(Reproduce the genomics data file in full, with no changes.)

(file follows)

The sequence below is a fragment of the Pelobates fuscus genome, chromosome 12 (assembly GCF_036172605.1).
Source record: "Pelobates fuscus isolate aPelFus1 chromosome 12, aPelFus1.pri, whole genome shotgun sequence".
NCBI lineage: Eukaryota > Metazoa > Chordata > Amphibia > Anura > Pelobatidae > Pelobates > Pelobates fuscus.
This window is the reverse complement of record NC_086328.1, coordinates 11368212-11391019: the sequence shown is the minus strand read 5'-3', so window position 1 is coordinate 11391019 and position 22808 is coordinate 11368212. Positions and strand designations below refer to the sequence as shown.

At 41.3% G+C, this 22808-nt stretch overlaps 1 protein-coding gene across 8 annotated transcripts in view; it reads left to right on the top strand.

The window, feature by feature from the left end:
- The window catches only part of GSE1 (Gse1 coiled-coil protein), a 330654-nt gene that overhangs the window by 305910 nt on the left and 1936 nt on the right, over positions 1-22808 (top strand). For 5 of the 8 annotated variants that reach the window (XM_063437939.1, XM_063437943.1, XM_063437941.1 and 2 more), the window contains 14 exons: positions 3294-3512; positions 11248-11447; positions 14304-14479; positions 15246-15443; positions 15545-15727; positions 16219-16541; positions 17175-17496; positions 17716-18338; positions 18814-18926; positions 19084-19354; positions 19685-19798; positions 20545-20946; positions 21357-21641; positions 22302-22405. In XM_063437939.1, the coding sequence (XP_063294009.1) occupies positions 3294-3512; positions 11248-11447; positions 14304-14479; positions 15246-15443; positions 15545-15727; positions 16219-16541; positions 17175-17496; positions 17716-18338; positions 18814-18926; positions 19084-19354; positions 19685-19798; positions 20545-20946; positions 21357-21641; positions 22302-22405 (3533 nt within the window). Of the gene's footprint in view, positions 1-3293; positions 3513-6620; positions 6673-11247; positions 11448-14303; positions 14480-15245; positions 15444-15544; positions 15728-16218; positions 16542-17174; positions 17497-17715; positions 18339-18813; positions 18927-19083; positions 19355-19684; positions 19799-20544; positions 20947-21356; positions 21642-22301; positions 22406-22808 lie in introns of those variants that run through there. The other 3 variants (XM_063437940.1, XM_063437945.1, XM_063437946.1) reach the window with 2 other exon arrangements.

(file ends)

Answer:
The sequence below is a fragment of the Pelobates fuscus genome, chromosome 12 (assembly GCF_036172605.1).
Source record: "Pelobates fuscus isolate aPelFus1 chromosome 12, aPelFus1.pri, whole genome shotgun sequence".
NCBI lineage: Eukaryota > Metazoa > Chordata > Amphibia > Anura > Pelobatidae > Pelobates > Pelobates fuscus.
This window is the reverse complement of record NC_086328.1, coordinates 11368212-11391019: the sequence shown is the minus strand read 5'-3', so window position 1 is coordinate 11391019 and position 22808 is coordinate 11368212. Positions and strand designations below refer to the sequence as shown.

At 41.3% G+C, this 22808-nt stretch overlaps 1 protein-coding gene across 8 annotated transcripts in view; it reads left to right on the top strand.

The window, feature by feature from the left end:
- The window catches only part of GSE1 (Gse1 coiled-coil protein), a 330654-nt gene that overhangs the window by 305910 nt on the left and 1936 nt on the right, over positions 1-22808 (top strand). For 5 of the 8 annotated variants that reach the window (XM_063437939.1, XM_063437943.1, XM_063437941.1 and 2 more), the window contains 14 exons: positions 3294-3512; positions 11248-11447; positions 14304-14479; positions 15246-15443; positions 15545-15727; positions 16219-16541; positions 17175-17496; positions 17716-18338; positions 18814-18926; positions 19084-19354; positions 19685-19798; positions 20545-20946; positions 21357-21641; positions 22302-22405. In XM_063437939.1, the coding sequence (XP_063294009.1) occupies positions 3294-3512; positions 11248-11447; positions 14304-14479; positions 15246-15443; positions 15545-15727; positions 16219-16541; positions 17175-17496; positions 17716-18338; positions 18814-18926; positions 19084-19354; positions 19685-19798; positions 20545-20946; positions 21357-21641; positions 22302-22405 (3533 nt within the window). Of the gene's footprint in view, positions 1-3293; positions 3513-6620; positions 6673-11247; positions 11448-14303; positions 14480-15245; positions 15444-15544; positions 15728-16218; positions 16542-17174; positions 17497-17715; positions 18339-18813; positions 18927-19083; positions 19355-19684; positions 19799-20544; positions 20947-21356; positions 21642-22301; positions 22406-22808 lie in introns of those variants that run through there. The other 3 variants (XM_063437940.1, XM_063437945.1, XM_063437946.1) reach the window with 2 other exon arrangements.